The United States was blessed with abundant fertile soil when the colonists first arrived, and the need to maintain that fertility did not immediately arise. Soon after the introduction of intensive tobacco farming, however, it became clear that this crop had a devastating on the quality of the soil if planted year after year without interruption. However, as long as the frontier presented fresh fertile land, the problem of soil degradation was never a crisis. In the late 19th century, however, the era of an open frontier that permitted large-scale homesteading was over. The situation was exacerbated by the high prices paid by Europeans for food during World War I, which led to an expansion of land under cultivation beyond what could be sustained in peacetime. The onset of The Great Depression coincided with a combination of bad weather and the culmination of bad Farming practices that produced the Dust Bowl conditions of 1931 and 1933. The first step in combating the problem was the Soil Erosion Service, established in 1933 to institute individualized conservation practices against soil erosion. The agency first began working with farmers in the SW Wisconsin watershed area. In 1935, the Soil Conservation Act was passed, accelerating nationwide soil conservation efforts for farmers. Renamed the Soil Conservation Service within the Department of Agriculture, the agency developed demonstration projects across the country in selected watersheds. In 1938, the National Emergency Council sent a report to Roosevelt on economic conditions in the South. Its comments on the situation with regard to soil were particularly devastating:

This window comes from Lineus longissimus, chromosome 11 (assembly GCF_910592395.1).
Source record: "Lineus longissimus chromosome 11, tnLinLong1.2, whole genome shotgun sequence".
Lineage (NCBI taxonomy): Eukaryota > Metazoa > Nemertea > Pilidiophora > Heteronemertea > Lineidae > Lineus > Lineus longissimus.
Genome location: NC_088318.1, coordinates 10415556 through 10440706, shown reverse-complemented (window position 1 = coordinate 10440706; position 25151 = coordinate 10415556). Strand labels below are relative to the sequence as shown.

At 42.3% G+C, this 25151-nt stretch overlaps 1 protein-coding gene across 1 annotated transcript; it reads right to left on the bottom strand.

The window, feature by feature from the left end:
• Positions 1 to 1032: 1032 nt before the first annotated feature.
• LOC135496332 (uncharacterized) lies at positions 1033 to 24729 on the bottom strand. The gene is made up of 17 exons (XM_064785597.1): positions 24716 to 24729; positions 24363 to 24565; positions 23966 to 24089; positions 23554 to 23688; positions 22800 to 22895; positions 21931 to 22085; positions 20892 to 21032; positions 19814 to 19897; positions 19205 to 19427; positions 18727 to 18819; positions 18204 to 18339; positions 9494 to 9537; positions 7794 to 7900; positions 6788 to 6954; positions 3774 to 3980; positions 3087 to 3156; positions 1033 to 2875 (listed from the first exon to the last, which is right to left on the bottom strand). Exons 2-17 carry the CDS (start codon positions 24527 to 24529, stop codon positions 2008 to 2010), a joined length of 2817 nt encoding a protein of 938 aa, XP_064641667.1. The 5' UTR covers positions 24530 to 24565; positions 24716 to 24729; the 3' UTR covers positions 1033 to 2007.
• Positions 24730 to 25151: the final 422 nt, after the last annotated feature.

Nature gave the South good soil. With less than a third of the Nation`s area, the South contains more than a third of the Nation`s good farming acreage. It has two-thirds of all the land in America receiving a 40-ineh annual rain- fall or better. It has nearly half of the land on which crops can grow for 6 months without danger of frost. This heritage has been sadly exploited. Sixty-one per- cent of all the Nation`s land badly damaged by erosion is in the Southern States. An expanse of southern farm land as large as South Carolina has been gullied and washed away ; at least 22 million acres of once fertile soil has been ruined beyond repair. Another area the size of Oklahoma and Alabama combined has been seriously damaged by ero- sion. In addition, the sterile sand and gravel washed off this land has covered over a fertile valley acreage equal in size to Maryland.